In the last year, we undertook work with Culture Creates, LaCogency, Conseil québécois du théâtre and several partners to integrate named entities about persons, organizations, buildings and places into Artsdata.ca and Wikidata. These named entities are part of the data layer in our vision for linked open data. They represent a foundation for the data ecosystem and they are a prerequisite for reuse of performing arts information.

A named entity is a ‘thing’ with a human-language name used to distinguish this thing from other things of the same type. Persons, Organizations and Works are examples of named entities. In authority files, this name will be matched to a unique persistent identifier. In linked data, this identifier and locator is called Uniform Resource Identifier (or URI).

Is this foundation in place yet? With the help of a new prototype software to perform Named Entity Recognition (NER), the number of persons, organizations and places in Artsdata grew tenfold, from 1,040 to 11,100! 

According to benchmark data at Statistics Canada, we are now more than halfway to completion for persons and places, while slightly below the 50% threshold for organizations. 

More effort will be invested in 2021-2022 to reach out to associations and unions who hold datasets about persons and organizations. If you do have datasets to contribute to Wikidata and Artstdata, please get in touch with Bridget MacIntosh at ldf.anl@capacoa.ca.

We will also keep disentangling those records that conflate venue and organization information… with lots of patience – and Tylenol.

Accelerating data collection about events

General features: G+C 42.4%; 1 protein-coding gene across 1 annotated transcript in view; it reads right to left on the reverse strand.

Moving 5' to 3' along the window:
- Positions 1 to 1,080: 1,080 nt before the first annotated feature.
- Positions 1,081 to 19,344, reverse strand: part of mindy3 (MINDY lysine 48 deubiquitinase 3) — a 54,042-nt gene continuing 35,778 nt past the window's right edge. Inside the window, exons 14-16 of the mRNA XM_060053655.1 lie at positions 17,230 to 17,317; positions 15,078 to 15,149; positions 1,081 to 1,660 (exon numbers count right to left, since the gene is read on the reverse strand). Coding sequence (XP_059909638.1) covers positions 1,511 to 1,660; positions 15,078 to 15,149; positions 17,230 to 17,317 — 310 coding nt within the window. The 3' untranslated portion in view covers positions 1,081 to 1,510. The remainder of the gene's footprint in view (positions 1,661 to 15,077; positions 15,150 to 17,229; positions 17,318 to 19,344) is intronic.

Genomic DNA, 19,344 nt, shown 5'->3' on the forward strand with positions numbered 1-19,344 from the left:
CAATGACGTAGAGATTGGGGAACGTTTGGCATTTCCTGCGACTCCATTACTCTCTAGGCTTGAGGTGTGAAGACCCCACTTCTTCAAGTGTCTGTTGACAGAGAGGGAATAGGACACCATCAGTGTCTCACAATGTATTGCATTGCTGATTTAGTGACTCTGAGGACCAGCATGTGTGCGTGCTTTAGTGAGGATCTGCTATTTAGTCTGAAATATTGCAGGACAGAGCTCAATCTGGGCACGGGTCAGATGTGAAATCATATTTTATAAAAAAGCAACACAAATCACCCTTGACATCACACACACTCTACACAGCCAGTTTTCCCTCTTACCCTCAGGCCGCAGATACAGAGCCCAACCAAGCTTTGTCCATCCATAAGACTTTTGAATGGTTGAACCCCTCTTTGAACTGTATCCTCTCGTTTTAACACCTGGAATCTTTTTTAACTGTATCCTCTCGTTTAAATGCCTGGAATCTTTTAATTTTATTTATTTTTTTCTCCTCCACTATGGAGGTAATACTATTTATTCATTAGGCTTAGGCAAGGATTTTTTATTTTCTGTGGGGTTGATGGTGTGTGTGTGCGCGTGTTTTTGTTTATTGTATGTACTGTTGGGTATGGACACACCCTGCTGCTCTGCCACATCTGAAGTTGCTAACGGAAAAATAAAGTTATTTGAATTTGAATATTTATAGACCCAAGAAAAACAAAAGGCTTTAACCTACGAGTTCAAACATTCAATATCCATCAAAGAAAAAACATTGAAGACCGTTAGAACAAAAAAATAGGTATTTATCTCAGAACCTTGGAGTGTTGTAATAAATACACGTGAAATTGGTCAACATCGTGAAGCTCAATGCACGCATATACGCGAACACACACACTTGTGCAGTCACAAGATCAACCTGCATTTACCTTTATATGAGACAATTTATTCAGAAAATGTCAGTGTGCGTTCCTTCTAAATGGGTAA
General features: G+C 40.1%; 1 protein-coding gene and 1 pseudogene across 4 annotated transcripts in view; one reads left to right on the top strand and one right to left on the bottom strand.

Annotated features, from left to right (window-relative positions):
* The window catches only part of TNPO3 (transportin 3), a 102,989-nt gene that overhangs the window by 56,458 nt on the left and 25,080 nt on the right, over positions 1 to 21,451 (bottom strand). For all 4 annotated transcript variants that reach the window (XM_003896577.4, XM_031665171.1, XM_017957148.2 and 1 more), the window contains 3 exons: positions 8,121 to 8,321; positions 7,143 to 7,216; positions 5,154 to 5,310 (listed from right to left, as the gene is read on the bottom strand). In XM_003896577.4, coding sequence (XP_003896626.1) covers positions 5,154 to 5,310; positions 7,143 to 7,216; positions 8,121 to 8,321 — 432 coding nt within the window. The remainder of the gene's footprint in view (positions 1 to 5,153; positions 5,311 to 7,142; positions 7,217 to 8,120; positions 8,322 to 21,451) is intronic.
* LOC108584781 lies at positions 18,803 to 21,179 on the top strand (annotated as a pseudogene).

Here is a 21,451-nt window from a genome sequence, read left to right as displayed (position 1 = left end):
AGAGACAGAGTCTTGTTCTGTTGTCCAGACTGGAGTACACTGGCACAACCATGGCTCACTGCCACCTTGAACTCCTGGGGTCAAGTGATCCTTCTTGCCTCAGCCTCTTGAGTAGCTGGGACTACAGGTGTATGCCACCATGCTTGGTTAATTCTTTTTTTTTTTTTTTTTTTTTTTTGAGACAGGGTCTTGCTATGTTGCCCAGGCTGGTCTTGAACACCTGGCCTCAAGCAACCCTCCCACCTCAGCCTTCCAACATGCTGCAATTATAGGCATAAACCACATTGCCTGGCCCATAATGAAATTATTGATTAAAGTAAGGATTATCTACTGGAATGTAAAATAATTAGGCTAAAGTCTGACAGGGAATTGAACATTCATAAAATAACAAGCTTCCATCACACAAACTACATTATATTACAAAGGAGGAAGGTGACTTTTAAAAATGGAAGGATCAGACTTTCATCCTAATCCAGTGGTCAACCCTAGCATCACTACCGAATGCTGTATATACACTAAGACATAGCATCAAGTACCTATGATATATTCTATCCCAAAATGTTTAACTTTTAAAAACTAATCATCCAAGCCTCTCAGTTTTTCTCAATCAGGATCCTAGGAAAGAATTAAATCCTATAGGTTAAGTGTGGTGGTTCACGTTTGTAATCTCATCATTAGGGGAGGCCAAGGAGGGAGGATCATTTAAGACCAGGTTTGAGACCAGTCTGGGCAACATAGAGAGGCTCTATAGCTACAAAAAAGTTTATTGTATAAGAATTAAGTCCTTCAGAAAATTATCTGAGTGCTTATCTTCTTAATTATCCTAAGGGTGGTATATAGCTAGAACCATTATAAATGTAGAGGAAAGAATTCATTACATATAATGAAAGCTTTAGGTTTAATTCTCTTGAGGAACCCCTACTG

One of the LDFI anticipated proof-of-concepts is to assemble named entities into rich event calendar entries, with full cast information and details about organizers. So, we have intensified efforts to build capacity for automatically crawling and scraping event information from websites. In addition to the Footlight technology, Culture Creates started ‘wringing’ Schema structured data wherever available. They also started experimenting with a new tool called Capacitor to scale up event crawling technology. All of these technologies have proven effective: the number of events in Artsdata grew 400%, from 1,140 to 4,620, even though this was a pandemic year.

Now there could be as many as 75,000 performing arts events in Canada per year. That’s a lot of information to codify into data and to load into Artsdata. AI-powered tools can do the bulk of the work. Yet we need other data provision strategies to achieve data exhaustiveness and quality. We need additional inputs straight from the performing arts community itself. It’s not all about technology. It’s about community collaboration.

Only then will we be able to offer consistent, quality and timely answers to the most important question: “What live performance can I see near me, now?”

Full reports and evaluations

We accomplished so much in the last year, that it would be impossible to pay justice to the efforts of all LDFI team members in a single blog post. Between the amazing work of LaCogency and Conseil québécois du théâtre around Wikidata, the workshops of the LODEPA community and the hundreds of hours of coaching, we have much to celebrate. So here are detailed reports on the LDFI and its various components.